|Appears in Collections:||Computing Science and Mathematics Journal Articles|
|Peer Review Status:||Refereed|
|Title:||Interactions between multiple sources of short-term plasticity during evoked and spontaneous activity at the rat calyx of Held|
|Authors:||Hennig, Matthias H|
Forsythe, Ian D
short term synaptic dynamics
|Citation:||Hennig MH, Postlethwaite M, Forsythe ID & Graham B (2008) Interactions between multiple sources of short-term plasticity during evoked and spontaneous activity at the rat calyx of Held, Journal of Physiology, 586 (13), pp. 3129-3146.|
|Abstract:||Sustained activity at most central synapses is accompanied by a number of short-term changes in synaptic strength which act over a range of time scales. Here we examine experimental data and develop a model of synaptic depression at the calyx of Held synaptic terminal that combines many of these mechanisms (acting at differing sites and across a range of time scales). This new model incorporates vesicle recycling, facilitation, activity-dependent vesicle retrieval and multiple mechanisms affecting calcium channel activity and release probability. It can accurately reproduce the time course of experimentally measured short-term depression across different stimulus frequencies and exhibits a slow decay in EPSC amplitude during sustained stimulation. We show that the slow decay is a consequence of vesicle release inhibition by multiple mechanisms and is accompanied by a partial recovery of the releasable vesicle pool. This prediction is supported by patch-clamp data, using long duration repetitive EPSC stimulation at up to 400 Hz. The model also explains the recovery from depression in terms of interaction between these multiple processes, which together generate a stimulus-history-dependent recovery after repetitive stimulation. Given the high rates of spontaneous activity in the auditory pathway, the model also demonstrates how these multiple interactions cause chronic synaptic depression under in vivo conditions. While the magnitude of the depression converges to the same steady state for a given frequency, the time courses of onset and recovery are faster in the presence of spontaneous activity. We conclude that interactions between multiple sources of short-term plasticity can account for the complex kinetics during high frequency stimulation and cause stimulus-history-dependent recovery at this relay synapse.|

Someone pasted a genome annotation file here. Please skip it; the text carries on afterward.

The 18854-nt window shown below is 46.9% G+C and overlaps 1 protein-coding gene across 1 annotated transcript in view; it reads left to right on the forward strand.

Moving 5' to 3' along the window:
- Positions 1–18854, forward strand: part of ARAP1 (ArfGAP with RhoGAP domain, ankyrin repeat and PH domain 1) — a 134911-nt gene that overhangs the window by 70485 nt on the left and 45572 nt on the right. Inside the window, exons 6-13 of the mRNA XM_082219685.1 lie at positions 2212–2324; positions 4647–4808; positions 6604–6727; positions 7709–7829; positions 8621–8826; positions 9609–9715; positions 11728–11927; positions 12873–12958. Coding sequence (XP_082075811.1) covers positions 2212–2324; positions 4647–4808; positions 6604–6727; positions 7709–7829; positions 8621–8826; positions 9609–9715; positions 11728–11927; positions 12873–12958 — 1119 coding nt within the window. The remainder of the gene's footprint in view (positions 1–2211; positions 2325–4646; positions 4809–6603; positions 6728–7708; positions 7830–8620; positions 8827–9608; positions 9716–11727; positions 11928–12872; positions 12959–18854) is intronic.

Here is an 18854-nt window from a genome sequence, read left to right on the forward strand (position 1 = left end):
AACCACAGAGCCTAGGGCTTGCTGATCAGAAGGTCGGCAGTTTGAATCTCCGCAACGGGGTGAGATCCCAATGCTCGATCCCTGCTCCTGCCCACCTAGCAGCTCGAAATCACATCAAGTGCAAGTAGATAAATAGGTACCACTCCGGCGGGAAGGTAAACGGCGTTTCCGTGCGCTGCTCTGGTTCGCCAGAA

|Rights:||This is the author's final refereed version of this article. The definitive version is available at www.blackwell-synergy.com and www.jphysiol.org|
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